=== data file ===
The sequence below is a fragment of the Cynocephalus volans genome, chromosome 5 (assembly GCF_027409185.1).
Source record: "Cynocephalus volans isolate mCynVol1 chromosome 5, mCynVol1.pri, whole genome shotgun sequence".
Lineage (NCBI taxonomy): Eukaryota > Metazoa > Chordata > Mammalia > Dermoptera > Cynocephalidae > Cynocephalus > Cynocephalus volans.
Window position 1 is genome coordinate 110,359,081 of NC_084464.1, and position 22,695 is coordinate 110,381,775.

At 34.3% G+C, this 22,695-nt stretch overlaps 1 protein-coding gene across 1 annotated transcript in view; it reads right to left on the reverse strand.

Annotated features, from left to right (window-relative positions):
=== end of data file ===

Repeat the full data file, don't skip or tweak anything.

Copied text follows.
The sequence below is a fragment of the Cynocephalus volans genome, chromosome 5 (assembly GCF_027409185.1).
Source record: "Cynocephalus volans isolate mCynVol1 chromosome 5, mCynVol1.pri, whole genome shotgun sequence".
Lineage (NCBI taxonomy): Eukaryota > Metazoa > Chordata > Mammalia > Dermoptera > Cynocephalidae > Cynocephalus > Cynocephalus volans.
Window position 1 is genome coordinate 110,359,081 of NC_084464.1, and position 22,695 is coordinate 110,381,775.

At 34.3% G+C, this 22,695-nt stretch overlaps 1 protein-coding gene across 1 annotated transcript in view; it reads right to left on the reverse strand.

Annotated features, from left to right (window-relative positions):